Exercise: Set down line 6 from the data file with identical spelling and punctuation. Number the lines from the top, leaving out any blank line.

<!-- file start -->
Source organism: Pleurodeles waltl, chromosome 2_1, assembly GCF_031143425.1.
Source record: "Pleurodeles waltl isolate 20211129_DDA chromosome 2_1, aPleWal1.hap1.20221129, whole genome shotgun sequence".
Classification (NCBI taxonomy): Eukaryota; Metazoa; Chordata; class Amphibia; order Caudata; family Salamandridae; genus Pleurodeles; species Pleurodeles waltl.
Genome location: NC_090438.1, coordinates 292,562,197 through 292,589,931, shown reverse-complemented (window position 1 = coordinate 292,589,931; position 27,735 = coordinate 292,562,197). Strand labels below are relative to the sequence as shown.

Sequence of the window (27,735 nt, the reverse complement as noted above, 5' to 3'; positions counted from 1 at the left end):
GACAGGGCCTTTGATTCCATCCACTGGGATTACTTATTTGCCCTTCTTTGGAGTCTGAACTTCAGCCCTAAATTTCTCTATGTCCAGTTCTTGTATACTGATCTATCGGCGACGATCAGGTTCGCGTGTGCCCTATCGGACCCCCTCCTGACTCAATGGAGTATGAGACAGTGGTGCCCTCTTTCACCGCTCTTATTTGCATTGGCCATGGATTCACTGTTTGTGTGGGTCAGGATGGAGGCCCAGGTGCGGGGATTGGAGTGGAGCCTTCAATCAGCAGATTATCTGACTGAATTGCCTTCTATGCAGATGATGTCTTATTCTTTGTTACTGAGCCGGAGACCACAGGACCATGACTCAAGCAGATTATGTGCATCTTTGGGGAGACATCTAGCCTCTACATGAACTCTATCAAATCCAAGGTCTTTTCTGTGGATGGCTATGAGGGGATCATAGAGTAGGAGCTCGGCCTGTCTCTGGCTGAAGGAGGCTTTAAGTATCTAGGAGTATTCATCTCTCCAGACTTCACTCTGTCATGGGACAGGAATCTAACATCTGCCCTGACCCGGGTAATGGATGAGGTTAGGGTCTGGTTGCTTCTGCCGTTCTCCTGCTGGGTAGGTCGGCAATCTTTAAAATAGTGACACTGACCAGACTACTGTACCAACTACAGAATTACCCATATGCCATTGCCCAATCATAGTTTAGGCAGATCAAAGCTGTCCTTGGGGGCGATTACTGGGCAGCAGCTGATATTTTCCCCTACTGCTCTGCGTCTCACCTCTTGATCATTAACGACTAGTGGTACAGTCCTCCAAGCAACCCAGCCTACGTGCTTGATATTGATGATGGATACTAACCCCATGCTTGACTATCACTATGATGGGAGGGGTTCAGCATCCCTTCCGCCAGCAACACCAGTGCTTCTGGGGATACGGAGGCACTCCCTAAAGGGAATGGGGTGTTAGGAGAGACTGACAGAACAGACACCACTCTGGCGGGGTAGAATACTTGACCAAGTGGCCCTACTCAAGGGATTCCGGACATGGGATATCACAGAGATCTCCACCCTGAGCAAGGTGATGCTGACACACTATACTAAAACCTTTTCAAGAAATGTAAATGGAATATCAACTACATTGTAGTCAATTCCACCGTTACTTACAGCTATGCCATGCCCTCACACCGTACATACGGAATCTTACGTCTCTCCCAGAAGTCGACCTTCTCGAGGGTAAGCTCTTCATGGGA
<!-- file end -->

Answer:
GACAGGGCCTTTGATTCCATCCACTGGGATTACTTATTTGCCCTTCTTTGGAGTCTGAACTTCAGCCCTAAATTTCTCTATGTCCAGTTCTTGTATACTGATCTATCGGCGACGATCAGGTTCGCGTGTGCCCTATCGGACCCCCTCCTGACTCAATGGAGTATGAGACAGTGGTGCCCTCTTTCACCGCTCTTATTTGCATTGGCCATGGATTCACTGTTTGTGTGGGTCAGGATGGAGGCCCAGGTGCGGGGATTGGAGTGGAGCCTTCAATCAGCAGATTATCTGACTGAATTGCCTTCTATGCAGATGATGTCTTATTCTTTGTTACTGAGCCGGAGACCACAGGACCATGACTCAAGCAGATTATGTGCATCTTTGGGGAGACATCTAGCCTCTACATGAACTCTATCAAATCCAAGGTCTTTTCTGTGGATGGCTATGAGGGGATCATAGAGTAGGAGCTCGGCCTGTCTCTGGCTGAAGGAGGCTTTAAGTATCTAGGAGTATTCATCTCTCCAGACTTCACTCTGTCATGGGACAGGAATCTAACATCTGCCCTGACCCGGGTAATGGATGAGGTTAGGGTCTGGTTGCTTCTGCCGTTCTCCTGCTGGGTAGGTCGGCAATCTTTAAAATAGTGACACTGACCAGACTACTGTACCAACTACAGAATTACCCATATGCCATTGCCCAATCATAGTTTAGGCAGATCAAAGCTGTCCTTGGGGGCGATTACTGGGCAGCAGCTGATATTTTCCCCTACTGCTCTGCGTCTCACCTCTTGATCATTAACGACTAGTGGTACAGTCCTCCAAGCAACCCAGCCTACGTGCTTGATATTGATGATGGATACTAACCCCATGCTTGACTATCACTATGATGGGAGGGGTTCAGCATCCCTTCCGCCAGCAACACCAGTGCTTCTGGGGATACGGAGGCACTCCCTAAAGGGAATGGGGTGTTAGGAGAGACTGACAGAACAGACACCACTCTGGCGGGGTAGAATACTTGACCAAGTGGCCCTACTCAAGGGATTCCGGACATGGGATATCACAGAGATCTCCACCCTGAGCAAGGTGATGCTGACACACTATACTAAAACCTTTTCAAGAAATGTAAATGGAATATCAACTACATTGTAGTCAATTCCACCGTTACTTACAGCTATGCCATGCCCTCACACCGTACATACGGAATCTTACGTCTCTCCCAGAAGTCGACCTTCTCGAGGGTAAGCTCTTCATGGGA